4. Early European contactTrade, Christianity and impact.

5. Introduction, spread and effects of Islam.

6. The Gambia and the trans-Atlantic slave trade:

Origin, organization and effects

SECTION B: THE GAMBIA IN THE 19TH CENTURY

7. Suppression of the slave trade and its effects

Campaigns against kings of Barra, Sabiji and Fuladu.

8. The founding of Bathurst (Banjul)

9. Christian Missionary activities and their impact

10. The Soninke-Marabout wars, jihadist leaders

Colonial government’s reaction to religious disturbances, 1850 to 1880.

11. Resistance to European Colonialism

Foday Kombo Sillah, Foday Kabbah Dumbuya and Musa Molloh Baldeh

SECTION C: THE GAMBIA FROM 1900 TO 2000

12. British Colonial administration

Indirect Rule and the role of traditional rulers

13. Economic and social developments in the colonial period

(i) agriculture; attempts at diversification,
(ii) transportation and communication,
(iii) education,
(iv) health services.

14. Development of local Government

15. The struggle for and regaining of independence

(i) Emergence and role of trade unions and political parties,
(ii) Internal government,
(iii) Independence negotiations,
(iv) Senegambia relations before independence.

16. Development after independence

(i) attempt at national government,
(ii) the Republican Constitution,
(iii) parliamentary government; multiparty politics, political realighnment
(iv) social and economic developments,
(v) Senegambia relations,
(vi) 1981 attempted coup d’etat,
(vii) 1994 coup d’etat – AFPRC,(viii) The Second Republic – 1996 to 2000

17. The Gambia and the:

(i) United Nations Organization (U.N.O.)/United Nations (U.N);
(ii) Commonwealth of Nations/ The Commonwealth;
(iii) Organization of African Unity (O.A.U)/African Union (A.U.);
(iv) Economic Community of West African States (ECOWAS).

GHANA(For candidates in Ghana only)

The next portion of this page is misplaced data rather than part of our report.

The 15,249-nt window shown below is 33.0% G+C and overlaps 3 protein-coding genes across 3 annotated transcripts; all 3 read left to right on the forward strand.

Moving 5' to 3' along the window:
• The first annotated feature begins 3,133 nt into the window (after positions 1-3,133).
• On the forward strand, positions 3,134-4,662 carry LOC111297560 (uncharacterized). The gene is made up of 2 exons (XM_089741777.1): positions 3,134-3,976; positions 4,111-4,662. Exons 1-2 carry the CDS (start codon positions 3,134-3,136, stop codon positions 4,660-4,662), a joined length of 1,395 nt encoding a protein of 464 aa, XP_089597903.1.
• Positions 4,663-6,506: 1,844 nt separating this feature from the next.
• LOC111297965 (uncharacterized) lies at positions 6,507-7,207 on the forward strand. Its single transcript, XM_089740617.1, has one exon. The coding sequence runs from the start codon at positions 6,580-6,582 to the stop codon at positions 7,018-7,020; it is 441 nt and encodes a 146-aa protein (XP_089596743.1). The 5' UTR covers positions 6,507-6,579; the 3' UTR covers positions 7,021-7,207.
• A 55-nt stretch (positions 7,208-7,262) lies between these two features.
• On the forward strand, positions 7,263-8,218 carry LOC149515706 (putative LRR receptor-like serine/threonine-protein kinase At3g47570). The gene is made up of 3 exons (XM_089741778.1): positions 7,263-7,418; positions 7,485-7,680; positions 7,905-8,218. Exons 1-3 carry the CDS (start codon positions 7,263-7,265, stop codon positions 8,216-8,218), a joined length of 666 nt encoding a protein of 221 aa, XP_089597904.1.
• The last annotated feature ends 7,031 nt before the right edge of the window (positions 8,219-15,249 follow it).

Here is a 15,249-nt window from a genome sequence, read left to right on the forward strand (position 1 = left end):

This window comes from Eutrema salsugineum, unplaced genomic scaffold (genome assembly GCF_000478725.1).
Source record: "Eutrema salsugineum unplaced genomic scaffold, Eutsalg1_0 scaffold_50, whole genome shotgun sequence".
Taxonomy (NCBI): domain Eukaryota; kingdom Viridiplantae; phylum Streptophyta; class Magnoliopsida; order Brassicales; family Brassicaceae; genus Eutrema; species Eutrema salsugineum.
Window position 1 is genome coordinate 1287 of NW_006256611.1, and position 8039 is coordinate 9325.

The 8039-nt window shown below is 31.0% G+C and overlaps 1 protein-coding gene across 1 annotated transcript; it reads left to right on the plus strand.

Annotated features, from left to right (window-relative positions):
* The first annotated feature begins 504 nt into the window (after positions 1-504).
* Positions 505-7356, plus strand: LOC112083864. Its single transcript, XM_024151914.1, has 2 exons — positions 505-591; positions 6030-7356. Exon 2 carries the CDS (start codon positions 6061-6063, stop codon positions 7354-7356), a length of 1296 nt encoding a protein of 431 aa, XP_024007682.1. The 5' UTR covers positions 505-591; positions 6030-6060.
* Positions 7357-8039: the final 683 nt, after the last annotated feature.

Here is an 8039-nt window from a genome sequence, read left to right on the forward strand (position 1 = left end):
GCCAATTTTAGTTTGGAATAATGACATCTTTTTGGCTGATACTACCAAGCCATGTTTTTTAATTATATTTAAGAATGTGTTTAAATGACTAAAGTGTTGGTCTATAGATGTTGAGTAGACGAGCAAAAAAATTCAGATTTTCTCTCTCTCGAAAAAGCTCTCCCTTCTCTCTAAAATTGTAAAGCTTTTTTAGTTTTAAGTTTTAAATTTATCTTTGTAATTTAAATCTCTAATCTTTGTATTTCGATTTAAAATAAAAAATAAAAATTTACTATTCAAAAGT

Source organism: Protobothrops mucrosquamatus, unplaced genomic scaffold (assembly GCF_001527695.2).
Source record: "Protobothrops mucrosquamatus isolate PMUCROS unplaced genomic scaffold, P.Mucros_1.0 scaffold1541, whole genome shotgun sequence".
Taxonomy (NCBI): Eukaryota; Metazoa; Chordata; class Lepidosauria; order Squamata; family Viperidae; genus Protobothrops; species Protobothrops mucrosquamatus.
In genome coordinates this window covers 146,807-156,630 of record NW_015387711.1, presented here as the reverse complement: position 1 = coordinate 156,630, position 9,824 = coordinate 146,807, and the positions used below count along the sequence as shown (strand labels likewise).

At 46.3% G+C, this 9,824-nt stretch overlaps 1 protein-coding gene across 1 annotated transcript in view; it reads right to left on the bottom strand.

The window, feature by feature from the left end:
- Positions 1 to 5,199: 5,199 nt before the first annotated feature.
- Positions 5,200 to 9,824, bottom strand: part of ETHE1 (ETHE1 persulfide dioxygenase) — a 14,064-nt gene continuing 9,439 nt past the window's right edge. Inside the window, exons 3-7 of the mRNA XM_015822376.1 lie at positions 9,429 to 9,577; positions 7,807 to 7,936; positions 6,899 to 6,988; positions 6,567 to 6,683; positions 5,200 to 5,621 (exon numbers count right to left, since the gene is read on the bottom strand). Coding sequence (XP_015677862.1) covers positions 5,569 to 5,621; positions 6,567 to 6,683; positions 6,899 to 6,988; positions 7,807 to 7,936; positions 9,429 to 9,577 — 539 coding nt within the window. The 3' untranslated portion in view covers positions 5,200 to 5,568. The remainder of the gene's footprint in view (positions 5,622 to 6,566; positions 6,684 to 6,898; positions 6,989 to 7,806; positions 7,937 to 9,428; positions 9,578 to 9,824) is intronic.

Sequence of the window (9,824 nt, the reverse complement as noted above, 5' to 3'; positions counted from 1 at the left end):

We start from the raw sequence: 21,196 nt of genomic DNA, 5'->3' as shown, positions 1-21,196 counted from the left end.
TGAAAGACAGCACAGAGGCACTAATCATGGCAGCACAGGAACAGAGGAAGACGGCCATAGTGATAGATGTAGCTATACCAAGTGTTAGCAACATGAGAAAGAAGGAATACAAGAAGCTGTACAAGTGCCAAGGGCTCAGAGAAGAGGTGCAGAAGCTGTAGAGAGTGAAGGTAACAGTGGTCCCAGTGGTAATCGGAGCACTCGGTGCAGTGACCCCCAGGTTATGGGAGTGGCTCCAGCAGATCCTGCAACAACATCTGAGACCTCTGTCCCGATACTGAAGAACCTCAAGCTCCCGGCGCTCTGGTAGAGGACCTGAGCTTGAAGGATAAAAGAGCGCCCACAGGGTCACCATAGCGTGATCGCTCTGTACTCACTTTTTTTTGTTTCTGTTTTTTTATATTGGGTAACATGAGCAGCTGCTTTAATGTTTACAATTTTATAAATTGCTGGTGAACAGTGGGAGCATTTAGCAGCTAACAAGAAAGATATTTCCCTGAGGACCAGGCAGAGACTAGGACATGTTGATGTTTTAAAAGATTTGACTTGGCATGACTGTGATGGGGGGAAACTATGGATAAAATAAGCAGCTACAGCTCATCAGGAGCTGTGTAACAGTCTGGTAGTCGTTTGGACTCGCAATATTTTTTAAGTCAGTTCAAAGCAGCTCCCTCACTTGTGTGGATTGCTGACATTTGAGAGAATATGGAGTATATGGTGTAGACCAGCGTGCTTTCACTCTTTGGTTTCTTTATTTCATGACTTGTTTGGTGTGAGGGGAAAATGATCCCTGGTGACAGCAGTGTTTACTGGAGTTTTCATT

SECTION A: LANDMARKS OF AFRICAN HISTORY (FROM EARLIESTTIMES TO 1800)

1. Introduction to African History

a) History as a subject of study
b) Sources of African History
c) Methods of African History

2. African pre-history up to 500 B.C

a) Hunters and gatherers, etc.
b) Beginning of village/community life.

3. Civilizations of North Africa from 3000B.C To A.D 1800

a) Pharaonic Egypt
i. emergence of Lower and Upper Kingdoms.
ii. development of:
- Farming technology (irrigation),
- Metal technology (ship building),
- Engineering technology (pyramids).
iii. development of:
African arts and sciences, writing, mathematics, commerce,military organization, architecture etc.
iv. Introduction of Christianity and Islam
b) Northern Africa-Berber
(i) indigenous civilization.
(ii) economy, metal technology etc.,
(iii) external relations with the Phoenicians /Greeks,Carthaginians, Romans and Arabs.

4. Civilizations of the Horn, East and Central Africa

(a) Axum:
(i) Rise of Axum- factors responsible
(ii) Major achievements in Arts, Technology etc.
(iii) Introduction of Christianity and effects.
(b) Emergence of Ancient Ethiopia (Abyssinia); rise of Solomonic lineof Kings, conflicts – internal and external
(c) Bantu Civilization
(i) Definition, origin and spread
(ii) Study of examples of Bantu complex societies:
(a) Zimbabwe,
(b) Mapungubwe
(c) Kisale;
(d) Swahili Civilization of the East African Coast:
(i) Definition and origins of Swahili Civilization
(ii) Economy
(iii) Metal Technology
(iv) Architecture
(v) City Based Civilization
(vi) The Swahili Language

5. West Africa – Civilizations and Cultures

(a) General characteristics of West African Sudanese states and kingdoms:
Location, social and political organizations, economic, religious,technological developments, citing examples from:
(i) Ghana
(ii) Mali
(iii)Songhai
(iv) Kanem-Bornu
(v) Hausa States
(b) The trans –Saharan trade: origin, organisation and effects on thedevelopment of the states.
(c) Forest and Coastal States:General characteristics of West African Coastal States and kingdoms(Ife, Oyo, Asante, Mende-Temne, Dahomey, Igbo):
social, politicaland economic organization, intra-regional trade, religious andtechnological developments.

SECTION B: GHANA AND THE WIDER WORLD; FROM EARLIEST TIMESTO AD.1900

6. Introduction to the History of Ghana

(a) Sources and Methods
(b) Pre-history of Ghana -50,000B.C. – A.D 1700
(i) Hunters and Gatherers
(ii) Kintampo culture- farmers and village builders (2000 BC – AD500)
(iii)The first townsmen in Ghana: Begho, Bono-Manso etc.(AD1000-1700)

7. The peopling of Ghana

(a) Peoples of Ghana